Hi guys. I thought I’d interview someone who’s sort of living the dream and post about it on Books for Writers. Here goes the first half of the interview.
BfW: Who are you, what are you, and what do you do?
Nathan Brown: I’m Nathan Brown, and I am a poet, a photographer, and a musician/songwriter. Primarily a poet, but I’ve done music longer, and right now what I do is I travel and I teach creativity workshops, creative writing workshops, and I do musical performances and poetry readings.
BfW: When did you decide to dedicate your life to artistic goals? Specifically poetry, but music as well.
Nathan: Well, musically it is very easy to pinpoint. I was eight years old and I started learning to play the guitar because I wanted to be John Denver. In my teens I started playing in bands, and by the time I was in my 20’s I started writing music. Eventually, in my mid-twenties, I moved out to Nashville and worked as a professional songwriter there, and then I came back here from Nashville because I kind of burned out on music a little bit and I took creative writing at OU (University of Oklahoma). I had a professor there who turned me around, and then a certain poet, Stephen Dunn, who’s one of my favorite poets writing in the English language right now. Stephen Dunn is phenomenal. He had a book of poetry that I read and said “Man, if poetry can do that, sign me up.” I’ve been doing it ever since. I’ve published 8 books of it and it’s now a big part of my life. I travel and read and speak at schools. It’s pretty fun.
BfW: A lot of people would say that in poetry today, the market, the audience isn’t what it used to be. Do you agree or disagree? Also, is there any particular changes you would like to see in contemporary poetry today?
Nathan: I do agree, but I also think it’s somewhat turning around. The crash-course in it, which is completely unquotable—there’s a lot of people who would probably disagree with me—but the bottom line is about fifty or sixty years ago, poetry basically just crawled up in the attic of academia and it never came out. And so nobody understands a single thing that we’re saying, and so nobody cares , and so audiences left; it’s very easy math. When you start doing poetry that basically reads like somebody put a bunch of words into a blanket, shook the blanket up and wrote down how the words fell out and call that a poem—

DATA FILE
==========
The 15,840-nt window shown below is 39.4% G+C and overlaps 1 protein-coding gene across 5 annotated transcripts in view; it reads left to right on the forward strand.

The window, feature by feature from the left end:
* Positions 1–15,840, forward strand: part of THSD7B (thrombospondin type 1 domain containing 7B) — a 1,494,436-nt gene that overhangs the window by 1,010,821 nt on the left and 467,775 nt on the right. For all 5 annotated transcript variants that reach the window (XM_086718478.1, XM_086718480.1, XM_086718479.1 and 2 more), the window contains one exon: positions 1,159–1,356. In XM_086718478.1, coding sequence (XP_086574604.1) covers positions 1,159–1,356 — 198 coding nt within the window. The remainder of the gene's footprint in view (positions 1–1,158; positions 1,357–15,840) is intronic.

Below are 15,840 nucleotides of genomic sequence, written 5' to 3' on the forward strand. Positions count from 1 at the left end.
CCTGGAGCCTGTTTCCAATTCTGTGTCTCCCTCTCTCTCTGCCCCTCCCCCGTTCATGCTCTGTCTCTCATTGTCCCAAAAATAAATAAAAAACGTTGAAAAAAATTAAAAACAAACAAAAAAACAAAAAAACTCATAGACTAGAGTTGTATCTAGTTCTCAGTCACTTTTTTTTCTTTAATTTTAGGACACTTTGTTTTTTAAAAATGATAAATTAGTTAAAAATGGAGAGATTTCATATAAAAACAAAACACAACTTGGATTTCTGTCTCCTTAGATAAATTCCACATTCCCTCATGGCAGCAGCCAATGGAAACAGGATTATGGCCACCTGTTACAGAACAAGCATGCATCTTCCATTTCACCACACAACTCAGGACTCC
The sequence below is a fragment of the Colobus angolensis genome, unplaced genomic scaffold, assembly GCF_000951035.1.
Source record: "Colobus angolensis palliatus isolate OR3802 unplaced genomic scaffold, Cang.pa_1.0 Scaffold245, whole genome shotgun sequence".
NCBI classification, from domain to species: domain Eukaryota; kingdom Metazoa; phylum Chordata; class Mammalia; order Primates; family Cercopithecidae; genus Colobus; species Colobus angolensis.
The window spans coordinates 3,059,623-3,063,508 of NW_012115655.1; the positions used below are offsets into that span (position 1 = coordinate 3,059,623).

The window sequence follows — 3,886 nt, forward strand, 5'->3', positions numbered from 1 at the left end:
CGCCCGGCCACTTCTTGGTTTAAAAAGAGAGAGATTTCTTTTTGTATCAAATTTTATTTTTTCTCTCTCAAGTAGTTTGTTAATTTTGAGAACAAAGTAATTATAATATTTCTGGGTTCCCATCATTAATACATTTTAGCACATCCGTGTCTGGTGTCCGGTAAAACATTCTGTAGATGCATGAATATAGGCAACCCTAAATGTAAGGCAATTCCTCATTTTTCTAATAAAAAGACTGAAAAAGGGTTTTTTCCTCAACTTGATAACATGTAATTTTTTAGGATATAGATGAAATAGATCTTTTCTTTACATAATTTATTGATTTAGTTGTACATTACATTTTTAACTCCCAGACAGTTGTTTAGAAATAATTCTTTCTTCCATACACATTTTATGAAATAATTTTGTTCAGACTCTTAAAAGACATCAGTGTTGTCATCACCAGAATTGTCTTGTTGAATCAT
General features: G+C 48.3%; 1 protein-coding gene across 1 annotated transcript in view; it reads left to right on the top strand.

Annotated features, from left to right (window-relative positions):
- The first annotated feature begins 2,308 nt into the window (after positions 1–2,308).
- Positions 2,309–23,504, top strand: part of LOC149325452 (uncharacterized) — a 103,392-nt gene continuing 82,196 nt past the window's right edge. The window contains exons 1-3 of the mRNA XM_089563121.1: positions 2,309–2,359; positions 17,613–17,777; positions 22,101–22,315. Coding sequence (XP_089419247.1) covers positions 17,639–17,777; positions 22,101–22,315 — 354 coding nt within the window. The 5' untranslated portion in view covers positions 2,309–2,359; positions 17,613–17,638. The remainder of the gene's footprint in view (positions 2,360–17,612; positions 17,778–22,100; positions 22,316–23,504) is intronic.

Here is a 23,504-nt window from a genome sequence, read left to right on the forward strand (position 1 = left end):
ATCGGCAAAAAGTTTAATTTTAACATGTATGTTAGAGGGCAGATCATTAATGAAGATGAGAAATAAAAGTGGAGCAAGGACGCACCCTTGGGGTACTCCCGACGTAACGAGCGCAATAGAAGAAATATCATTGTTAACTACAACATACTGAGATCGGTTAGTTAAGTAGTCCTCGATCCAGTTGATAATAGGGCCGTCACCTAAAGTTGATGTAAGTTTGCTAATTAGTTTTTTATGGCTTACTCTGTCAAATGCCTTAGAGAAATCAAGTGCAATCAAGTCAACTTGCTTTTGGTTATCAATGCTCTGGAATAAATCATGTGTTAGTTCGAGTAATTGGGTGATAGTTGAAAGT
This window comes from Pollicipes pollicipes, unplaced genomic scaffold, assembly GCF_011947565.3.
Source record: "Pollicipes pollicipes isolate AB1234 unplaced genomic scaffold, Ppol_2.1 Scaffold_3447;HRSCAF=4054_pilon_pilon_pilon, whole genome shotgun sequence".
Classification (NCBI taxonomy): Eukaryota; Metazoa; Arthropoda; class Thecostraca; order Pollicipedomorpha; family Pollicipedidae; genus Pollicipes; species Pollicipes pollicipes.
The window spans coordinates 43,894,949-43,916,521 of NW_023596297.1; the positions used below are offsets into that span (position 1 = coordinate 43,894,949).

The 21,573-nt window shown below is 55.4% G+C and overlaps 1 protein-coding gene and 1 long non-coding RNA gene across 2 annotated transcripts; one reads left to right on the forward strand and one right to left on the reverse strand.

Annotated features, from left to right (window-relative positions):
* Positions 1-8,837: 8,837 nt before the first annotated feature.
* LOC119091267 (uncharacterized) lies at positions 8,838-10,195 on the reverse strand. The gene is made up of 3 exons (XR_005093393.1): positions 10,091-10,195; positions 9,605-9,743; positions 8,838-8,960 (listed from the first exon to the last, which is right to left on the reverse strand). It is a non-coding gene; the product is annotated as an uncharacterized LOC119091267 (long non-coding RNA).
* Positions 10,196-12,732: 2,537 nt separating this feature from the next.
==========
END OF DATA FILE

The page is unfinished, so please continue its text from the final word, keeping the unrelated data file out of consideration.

BfW: Like a found poem?
Nathan:–Yeah! Yeah, and so everybody goes “Whooo” and they think it’s profound and deep. And it’s not. It’s crap. Nobody gets it and the authors don’t even get it. Some of them will pretend like they do, and some of them will give big long lectures pretending like they do, and it’s all just crap. Now that’s my opinion, and a lot of people disagree with it, but not audiences. Audiences hate that stuff and it’s boring as hell.
I write serious poetry, but tonight I read a couple of funnier poems. In performance, people’ve gotta smile. We’re all depressed enough; people don’t need my help to become more depressed. A lot of American poetry over the last sixty years has felt like an inside joke. Nobody gets it, so audiences left. Now, though, we’ve got a crew of American poets who’re coming back, and they’re daring to make sense. They’re daring to try to say something that somebody can understand, but to say it in an artful way. There’s a big movement with that right now, and I think everyone’s pretty much had it with the other thing. I think that’s run its course.
BfW: Care to name any names of those poets?
Nathan Brown: Well, Stephen Dunn, I mentioned earlier. Absolutely Stephen Dunn. Billy Collins I refer to as a gateway poet. For people who got disenfranchised, Billy Collins is sort of a gateway poet for people to come back to it. Sharon Olds is fabulous, a little more hard-hitting. Wonderful nature poetry, cause a lot of nature poetry isn’t—Mary Oliver. Tony Hoagland will turn your head around a couple of times, and so will Bob Hickock. I’m gonna miss a few, but that’s a good list. Another thing that I tell people is, if you ever start taking yourself too seriously, you just need to back off and read some Bukowski. He is the original dirty old man in American letters. I love what he said, “An intellectual is a man who says a simple thing in a difficult way; an artist is a man who says a difficult thing in a simple way.”…so many people hate him.
The problem is that academia owns all the prizes, so the only way to win the prizes is to sound profound to impress your professors who know the people who judge the prizes. It’s inbred, is what it is. It’s inbreeding, pure and simple.
BfW: That’s a great word for it.
Nathan Brown: (laughs) Oh, well…
I’ll try to post the rest soon. For those of you who are snobby about this (anyone?), Nathan does have a Ph.D. Here’s a link to his site: http://www.brownlines.com/
Very cool guy. I’m having a good time just writing out the interview here, which was totally impromptu, so excuse me if it’s not up to the quality of any Journalism majors.